Visualization in Projects – User Roles and Personas

Agile methodologies suggest the use of user stories that are specific to a role. Personas are one way of representing these roles.

User Story

As Gloria J. Miller writes in “Going Agile – Project Management Practices” the format for user’s story should include a title and the information on the role of the user, the function they need, and the value they should derive from the function. The following is the type layout of the user stories.

As a <user persona> I want to <function; what they want to do>

so that I can <business value; why they want to do>.

A Role defines the characteristics of typical users for the system. It should be represented by a persona or an extreme character. A ‘persona’ is an imaginary representation of a specific user role or ideal customer, a sort of a “prototype”. Personas should be created based upon market and demographic research to ensure the persona represents the target audience or user. It is about focusing on the major needs of the most important user groups. One user can’t be everything to everyone.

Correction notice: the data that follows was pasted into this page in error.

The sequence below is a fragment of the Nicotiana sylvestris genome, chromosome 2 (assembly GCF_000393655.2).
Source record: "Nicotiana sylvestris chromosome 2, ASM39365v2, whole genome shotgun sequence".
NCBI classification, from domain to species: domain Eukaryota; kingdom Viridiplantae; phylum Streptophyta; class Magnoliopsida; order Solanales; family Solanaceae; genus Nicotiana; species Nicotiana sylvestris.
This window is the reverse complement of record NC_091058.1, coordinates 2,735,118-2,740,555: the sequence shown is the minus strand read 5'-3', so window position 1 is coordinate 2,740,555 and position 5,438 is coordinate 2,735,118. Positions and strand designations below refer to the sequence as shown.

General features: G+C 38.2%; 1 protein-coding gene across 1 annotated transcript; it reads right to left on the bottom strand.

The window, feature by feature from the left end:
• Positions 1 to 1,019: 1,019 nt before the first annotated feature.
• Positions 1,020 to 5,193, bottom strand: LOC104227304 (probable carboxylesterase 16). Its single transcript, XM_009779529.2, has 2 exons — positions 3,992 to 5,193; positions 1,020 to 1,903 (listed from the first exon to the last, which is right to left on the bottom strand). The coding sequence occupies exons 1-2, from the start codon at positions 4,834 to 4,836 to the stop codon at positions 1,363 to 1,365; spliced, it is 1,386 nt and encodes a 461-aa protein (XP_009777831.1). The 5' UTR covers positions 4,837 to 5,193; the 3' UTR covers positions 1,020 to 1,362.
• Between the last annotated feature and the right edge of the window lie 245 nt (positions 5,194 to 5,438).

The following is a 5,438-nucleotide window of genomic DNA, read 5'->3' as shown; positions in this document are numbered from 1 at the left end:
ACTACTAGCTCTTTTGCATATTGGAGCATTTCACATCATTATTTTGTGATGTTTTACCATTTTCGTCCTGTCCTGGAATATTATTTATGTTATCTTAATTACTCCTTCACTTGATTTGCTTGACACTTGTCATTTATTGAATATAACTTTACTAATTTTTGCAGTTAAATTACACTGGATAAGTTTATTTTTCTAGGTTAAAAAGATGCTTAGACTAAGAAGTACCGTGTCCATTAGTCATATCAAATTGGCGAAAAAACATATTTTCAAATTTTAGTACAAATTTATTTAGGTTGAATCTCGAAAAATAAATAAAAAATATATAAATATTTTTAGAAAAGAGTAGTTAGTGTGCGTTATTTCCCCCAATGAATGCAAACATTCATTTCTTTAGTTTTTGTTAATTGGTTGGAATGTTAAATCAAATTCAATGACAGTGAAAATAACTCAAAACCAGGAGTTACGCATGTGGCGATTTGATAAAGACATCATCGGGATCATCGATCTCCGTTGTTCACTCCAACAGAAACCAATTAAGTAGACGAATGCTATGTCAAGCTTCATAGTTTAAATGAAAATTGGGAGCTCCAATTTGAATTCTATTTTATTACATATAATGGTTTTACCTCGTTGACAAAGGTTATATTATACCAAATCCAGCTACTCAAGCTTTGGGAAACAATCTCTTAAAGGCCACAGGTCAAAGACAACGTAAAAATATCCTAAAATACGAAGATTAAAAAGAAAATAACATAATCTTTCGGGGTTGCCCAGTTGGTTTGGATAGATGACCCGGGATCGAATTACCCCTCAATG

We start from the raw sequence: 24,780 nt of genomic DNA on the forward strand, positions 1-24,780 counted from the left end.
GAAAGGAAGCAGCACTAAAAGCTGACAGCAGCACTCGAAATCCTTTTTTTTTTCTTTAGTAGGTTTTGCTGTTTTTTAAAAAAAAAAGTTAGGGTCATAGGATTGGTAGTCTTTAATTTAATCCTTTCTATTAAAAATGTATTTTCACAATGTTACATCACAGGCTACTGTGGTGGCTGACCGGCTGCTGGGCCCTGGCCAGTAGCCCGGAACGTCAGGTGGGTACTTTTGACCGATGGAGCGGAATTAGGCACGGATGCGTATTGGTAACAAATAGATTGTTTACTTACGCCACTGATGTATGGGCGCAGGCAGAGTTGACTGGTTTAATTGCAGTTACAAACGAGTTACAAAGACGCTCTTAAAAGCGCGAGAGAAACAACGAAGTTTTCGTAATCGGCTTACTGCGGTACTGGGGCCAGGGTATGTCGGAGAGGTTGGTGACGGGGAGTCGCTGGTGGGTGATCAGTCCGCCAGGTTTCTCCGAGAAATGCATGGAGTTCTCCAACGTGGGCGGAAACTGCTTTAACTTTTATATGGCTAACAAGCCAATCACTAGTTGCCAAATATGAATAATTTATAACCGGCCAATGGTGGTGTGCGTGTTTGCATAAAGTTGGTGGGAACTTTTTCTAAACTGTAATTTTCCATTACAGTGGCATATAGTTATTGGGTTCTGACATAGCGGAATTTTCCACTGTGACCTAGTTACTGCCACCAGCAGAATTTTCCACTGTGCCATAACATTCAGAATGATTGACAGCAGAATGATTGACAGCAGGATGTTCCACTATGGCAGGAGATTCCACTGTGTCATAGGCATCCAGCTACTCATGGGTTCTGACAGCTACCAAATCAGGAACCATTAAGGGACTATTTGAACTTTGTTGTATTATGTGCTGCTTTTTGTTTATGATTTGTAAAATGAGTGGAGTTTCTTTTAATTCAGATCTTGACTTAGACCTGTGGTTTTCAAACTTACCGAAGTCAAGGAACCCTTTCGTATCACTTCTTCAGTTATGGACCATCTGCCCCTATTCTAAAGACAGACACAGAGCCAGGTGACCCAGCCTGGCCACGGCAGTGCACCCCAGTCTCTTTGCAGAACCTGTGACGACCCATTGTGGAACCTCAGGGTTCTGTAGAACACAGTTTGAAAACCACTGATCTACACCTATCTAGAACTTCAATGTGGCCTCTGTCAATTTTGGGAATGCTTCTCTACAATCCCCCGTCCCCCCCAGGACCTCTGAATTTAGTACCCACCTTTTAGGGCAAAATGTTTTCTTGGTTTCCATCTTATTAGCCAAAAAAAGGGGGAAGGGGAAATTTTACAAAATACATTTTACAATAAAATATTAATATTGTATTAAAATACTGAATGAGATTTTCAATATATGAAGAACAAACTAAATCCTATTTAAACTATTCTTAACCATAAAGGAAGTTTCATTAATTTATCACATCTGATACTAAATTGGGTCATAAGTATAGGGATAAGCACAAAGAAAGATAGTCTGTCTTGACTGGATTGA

A function describes the capability that the user requires. The function should finish with the completion of an activity and not an on-going activity. For example, “as a webmaster I want to manage a website” is something never ends. “As a webmaster, I want to add and delete web pages” is a task that can be checked as completed. Business value explains the importance of the function or the value it derives.

Persona Visualization

A persona visualization that can be used in projects is to create a poster or chart with the personas that are relevant for the system under discussion. The following visualization is an example used in a previous project.

 

Based on the article a few recommendations for visualization practices in projects, this visual aid fits the recommendations as follows:

  1. Specify your objective for visualization —
    • Deciding and scheduling who got what level/content of training;